If you look up commencement in the dictionary, it has two definitions. The first is “a ceremony in which academic degrees are conferred.” The second is “a beginning.”
I would like you to focus your attention on the second – a beginning. This commencement constitutes a beginning for the next phase of your journey – a journey to contribute to creating America’s future and the future of the world.
Yes, I also see you as the future of the world. That is because I believe that as President Abraham Lincoln said many years ago the United States is the “world’s last best hope.” The world is much more contentious and complicated today than when President Lincoln spoke those words in 1862.
Democracy is in decline around the globe. Dictatorships are on the rise. Now more than ever, the world needs the pro-active and positive involvement of our American citizens and leaders.
Many of you have answered that call before in spots around the globe. I am asking you to answer that call again by doing what you can to make this country and the world a better place.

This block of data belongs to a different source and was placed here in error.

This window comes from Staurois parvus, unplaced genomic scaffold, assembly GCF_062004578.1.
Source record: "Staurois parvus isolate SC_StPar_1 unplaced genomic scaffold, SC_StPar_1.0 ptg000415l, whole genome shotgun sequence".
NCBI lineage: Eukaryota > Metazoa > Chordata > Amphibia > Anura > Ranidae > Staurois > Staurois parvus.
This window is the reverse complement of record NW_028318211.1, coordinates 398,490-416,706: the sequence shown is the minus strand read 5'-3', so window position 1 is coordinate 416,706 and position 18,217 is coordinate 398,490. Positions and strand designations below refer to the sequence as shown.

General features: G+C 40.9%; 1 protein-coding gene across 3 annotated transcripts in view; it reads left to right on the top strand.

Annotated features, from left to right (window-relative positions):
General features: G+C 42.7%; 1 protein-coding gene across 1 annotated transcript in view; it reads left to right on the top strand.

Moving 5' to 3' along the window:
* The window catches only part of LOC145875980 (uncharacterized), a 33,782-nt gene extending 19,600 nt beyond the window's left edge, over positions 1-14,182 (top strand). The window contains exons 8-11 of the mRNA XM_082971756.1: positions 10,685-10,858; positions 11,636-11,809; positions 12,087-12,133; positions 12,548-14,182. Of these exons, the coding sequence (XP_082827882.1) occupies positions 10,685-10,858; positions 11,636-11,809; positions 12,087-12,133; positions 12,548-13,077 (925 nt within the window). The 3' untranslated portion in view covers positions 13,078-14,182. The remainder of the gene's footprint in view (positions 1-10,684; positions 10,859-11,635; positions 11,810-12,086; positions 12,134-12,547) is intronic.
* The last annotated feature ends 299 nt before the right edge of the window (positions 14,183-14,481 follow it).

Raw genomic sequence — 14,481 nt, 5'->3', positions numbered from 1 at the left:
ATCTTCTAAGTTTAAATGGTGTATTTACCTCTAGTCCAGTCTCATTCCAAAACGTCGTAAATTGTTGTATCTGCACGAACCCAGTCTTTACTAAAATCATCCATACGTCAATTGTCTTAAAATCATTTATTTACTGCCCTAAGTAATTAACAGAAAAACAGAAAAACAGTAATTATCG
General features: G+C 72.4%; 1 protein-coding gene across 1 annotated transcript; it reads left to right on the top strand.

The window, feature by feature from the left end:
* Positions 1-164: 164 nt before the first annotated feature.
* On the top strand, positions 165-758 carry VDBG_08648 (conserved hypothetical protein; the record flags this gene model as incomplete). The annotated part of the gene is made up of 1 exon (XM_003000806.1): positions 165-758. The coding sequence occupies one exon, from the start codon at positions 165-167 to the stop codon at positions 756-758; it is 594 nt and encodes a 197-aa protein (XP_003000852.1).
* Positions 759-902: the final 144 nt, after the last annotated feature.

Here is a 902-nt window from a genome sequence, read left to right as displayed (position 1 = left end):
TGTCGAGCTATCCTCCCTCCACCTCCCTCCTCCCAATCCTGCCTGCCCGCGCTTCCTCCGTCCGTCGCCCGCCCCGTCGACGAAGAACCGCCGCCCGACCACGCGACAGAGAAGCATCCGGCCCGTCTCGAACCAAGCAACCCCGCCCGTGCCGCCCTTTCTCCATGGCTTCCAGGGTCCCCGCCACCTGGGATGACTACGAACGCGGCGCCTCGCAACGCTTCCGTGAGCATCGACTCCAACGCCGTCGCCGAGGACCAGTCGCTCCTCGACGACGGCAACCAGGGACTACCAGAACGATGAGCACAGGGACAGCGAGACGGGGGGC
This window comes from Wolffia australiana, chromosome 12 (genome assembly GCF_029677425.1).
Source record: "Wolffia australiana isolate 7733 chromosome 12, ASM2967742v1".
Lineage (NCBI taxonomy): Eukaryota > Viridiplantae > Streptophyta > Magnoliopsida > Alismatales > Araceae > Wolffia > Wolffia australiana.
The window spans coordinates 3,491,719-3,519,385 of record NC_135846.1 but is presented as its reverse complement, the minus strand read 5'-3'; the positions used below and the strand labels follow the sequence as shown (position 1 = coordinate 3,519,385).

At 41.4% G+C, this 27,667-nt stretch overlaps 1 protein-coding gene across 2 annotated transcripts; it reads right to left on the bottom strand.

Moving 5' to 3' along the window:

I ask that you do this by being a 21st century citizen and playing in the “3-I” League:
- Be Informed – do your homework, get all the facts
- Be Independent – exercise your personal judgment
- Be Involved – get engaged on the issues that matter to you
This is an important request because a nation is the sum of its citizens. How we assemble ourselves and what we accomplish together defines the fabric, psyche and soul of the country.
In conclusion, I am positive about the fabric, psyche and soul of America. I am positive about the future of the American Dream, America and the world because of what I see in you.
I am positive because of the courage, tenacity and indomitable spirit that you have displayed to get to this point. Because you understand the concepts of duty, honor and country, I am positive you will demonstrate those same traits going forward and become part of a 21st century brigade committed to fighting for a better, stronger, fairer, kinder, and inclusive America and world.
I say to all of you graduating today- all things are possible. No hope should be high enough for you to achieve and no dream should be large enough for you to achieve. If you conceive it, you believe it, you can achieve it. You can make impossible as possible. There are no limits. So, class of 2019— Congratulations again on your achievement which we are recognizing at this commencement today. Congratulations in advance on the many other achievements that I know you will have in the years ahead.
You inspire me and give me reason to believe. Thanks for letting me share my thoughts with you. I salute you. (Do a salute.).
God bless you. God bless your families. And, God bless the United States of America.